Tuesday, June 28, 2011

The Peaceful Retrospective


I've been working.

And to work is to not write blog.

With this foreword I'll get to my next subject: retrospective. The word "retrospective" comes from latin word "retrospectare", which means to look back. It is the most important thing in becoming better on what you do. To become an expert one has to reflect experiences to teachings, measure what has been learnt, contemplate what should be kept or avoided and how to proceed to upcoming challenges. That and more is what we do in retrospective mode.

             Miyamoto Musashi             
- the ultimate badass
In feudal Japan war raged. Territorial disputes were settled in brutal confrontations between samurais led by local warlords (shogun). Swords met, countless lives were lost and the successful ones survived. Eventually Edo period (1603-1868) dawned, a time of peace. Those who survived the horrors of war started to contemplate what had happened, what made them successful in the battlefield. Over 700 schools (ryu) of jujutsu were founded, in which many could learn the ways of samurai. And after nearly 400 years even I have the privilege to practise one of these.

Let's switch this to the project world. As I see it, projects are the war time. In them you just do what has to be done to make the project successful. Learning and personal development aren't the first priority. But even for the benefit of the project it is imperative that you rest, take time to be away from the project, create your own peace time.

I work as a consultant and have assignments every now and then. Right now I'm between assignments and the most visible effect is this blog. It's my way of doing retrospective. And I do have like 20-30 posts under work, but as I wrote in my previous post, I'm not prone to finishing things... But I do more than just blog. I study about TMap, I've had discussion-filled lunches with my former colleagues, participated in all kinds of work-related gatherings and workshops, started business plans for different services, planned trainings, tried to help colleagues with their problems and all in all given a lot of thought to what I've done previously and how could I make it better next time. I think I get more done now than when I'm locked in a project! Ok, it's not that productive as those who pay my salary would like it to be, but I've actually never been that good in "war time" activities anyway. Of course if projects consist of development, training and coaching activities, I'm like fish in the water...

Jibberjabber? Again?!

Anyway, if a person doesn't take time to look back, he/she will never develop. The bad ways start to pile up and they are hard to unlearn. That is the root cause of change resistance. In Scrum, which I love dearly, the process of doing things is constantly questioned. After every sprint there's a retrospective where every team member answers to questions "What went well during the sprint?" and "What could be improved in the next sprint?", and based on the answers the changes are made. This way the team refines the process and makes it their own, and adjusts it if necessary. Very organic and wise.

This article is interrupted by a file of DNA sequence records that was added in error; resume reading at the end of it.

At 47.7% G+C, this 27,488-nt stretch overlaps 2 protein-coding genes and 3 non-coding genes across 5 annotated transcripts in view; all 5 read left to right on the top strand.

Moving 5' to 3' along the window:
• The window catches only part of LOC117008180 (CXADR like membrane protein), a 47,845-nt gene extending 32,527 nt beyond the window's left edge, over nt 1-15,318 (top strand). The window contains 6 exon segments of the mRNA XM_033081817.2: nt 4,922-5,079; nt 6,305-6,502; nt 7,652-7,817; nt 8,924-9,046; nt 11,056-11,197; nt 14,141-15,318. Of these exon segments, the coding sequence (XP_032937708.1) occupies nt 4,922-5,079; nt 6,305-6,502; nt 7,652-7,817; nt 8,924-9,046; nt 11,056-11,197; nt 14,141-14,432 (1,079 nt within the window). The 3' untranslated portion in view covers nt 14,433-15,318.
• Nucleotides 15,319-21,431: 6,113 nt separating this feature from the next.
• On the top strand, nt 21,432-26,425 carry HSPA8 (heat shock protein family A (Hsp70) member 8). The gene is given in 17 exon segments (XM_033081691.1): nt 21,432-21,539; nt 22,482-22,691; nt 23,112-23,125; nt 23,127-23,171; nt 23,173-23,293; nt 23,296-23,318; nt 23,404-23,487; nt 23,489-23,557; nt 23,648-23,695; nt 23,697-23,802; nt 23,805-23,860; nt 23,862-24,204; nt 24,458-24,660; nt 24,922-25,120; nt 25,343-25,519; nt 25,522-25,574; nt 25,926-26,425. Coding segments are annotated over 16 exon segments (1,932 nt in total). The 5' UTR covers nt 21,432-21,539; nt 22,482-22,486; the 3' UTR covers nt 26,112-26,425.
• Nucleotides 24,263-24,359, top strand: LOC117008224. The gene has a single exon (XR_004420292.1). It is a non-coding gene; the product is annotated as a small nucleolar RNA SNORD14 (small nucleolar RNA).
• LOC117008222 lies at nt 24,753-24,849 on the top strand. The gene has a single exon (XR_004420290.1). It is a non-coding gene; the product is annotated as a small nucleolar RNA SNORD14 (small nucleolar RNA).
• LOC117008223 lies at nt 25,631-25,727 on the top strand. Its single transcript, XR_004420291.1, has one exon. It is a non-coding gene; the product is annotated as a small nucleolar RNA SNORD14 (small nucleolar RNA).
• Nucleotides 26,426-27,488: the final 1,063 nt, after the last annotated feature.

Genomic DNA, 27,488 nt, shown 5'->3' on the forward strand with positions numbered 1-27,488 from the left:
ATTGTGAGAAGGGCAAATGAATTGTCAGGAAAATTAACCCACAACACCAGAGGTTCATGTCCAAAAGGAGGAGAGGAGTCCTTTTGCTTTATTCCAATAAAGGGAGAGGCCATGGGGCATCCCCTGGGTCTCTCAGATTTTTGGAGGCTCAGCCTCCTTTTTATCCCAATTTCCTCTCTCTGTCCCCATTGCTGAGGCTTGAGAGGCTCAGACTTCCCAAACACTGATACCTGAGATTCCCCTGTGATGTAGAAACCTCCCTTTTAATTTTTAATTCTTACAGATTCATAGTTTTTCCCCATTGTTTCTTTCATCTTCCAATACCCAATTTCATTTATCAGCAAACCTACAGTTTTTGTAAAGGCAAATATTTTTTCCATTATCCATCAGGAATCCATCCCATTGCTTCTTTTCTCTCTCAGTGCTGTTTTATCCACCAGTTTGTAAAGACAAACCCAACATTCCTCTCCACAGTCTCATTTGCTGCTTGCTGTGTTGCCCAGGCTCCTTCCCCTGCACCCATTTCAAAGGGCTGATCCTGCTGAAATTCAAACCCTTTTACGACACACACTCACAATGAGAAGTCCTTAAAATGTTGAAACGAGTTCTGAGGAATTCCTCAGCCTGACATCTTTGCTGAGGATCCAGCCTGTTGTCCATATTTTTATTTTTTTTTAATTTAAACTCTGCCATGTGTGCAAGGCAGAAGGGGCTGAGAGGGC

"The only constant is change." -Isaac Asimov
Read Our Iceberg Is Melting by John Kotter and be done with it... ;)

Anyway my point here is that don't idle when you're not doing "the actual work", whatever that means. Take your time and be active. Benefit from your peace time. Do a retrospective. Write a blog! And if you're in managerial position, make it possible for your underlings to grow. Put them to trainings. Coach them. Help them. And of course make sure that they share everything they've learned. Have a plan ready for the peace time. All the effort during it saves a whole lot of trouble when the bullets start flying again.

This guy knows it the best:
"Sweat saves blood." -Erwin Rommel
Yours truly,

Sami "Kohai" Söderblom


  1. Truer words were never spoken! But too often history teaches us that it doesn't teach us anything. Perhaps it's enough for most to just survive (stay employed), to pant and wheeze for a while until the next onslaught. Complacency is the killer. Or maybe I'm just pessimistic but hey - I'm a tester! ;)

  2. Thanks Harri!

    I've haven't had that many assignments as a consultant, but those I've had reflected for instance to practising jujutsu is like curling down to corner while others kick you in the ribs. There just isn't that much learning there... ;)

    It's very true that at least the first few days of peace time have to be spent panting and wheezing, especially after "the onslaught" projects often tend to be. But if there's any time left after your pulse has settled down and before the next battle, it might be wise to use it to gather your thoughts and prepare yourself, and others too while at it. There might be even possibility for doing some development/training/coaching as your main job if your supervisors grant you that luxury. In fact that is what consultants actually should do; We help the customer through our knowledge and expertise, we give advice and guidance. Staffing companies are completely different story.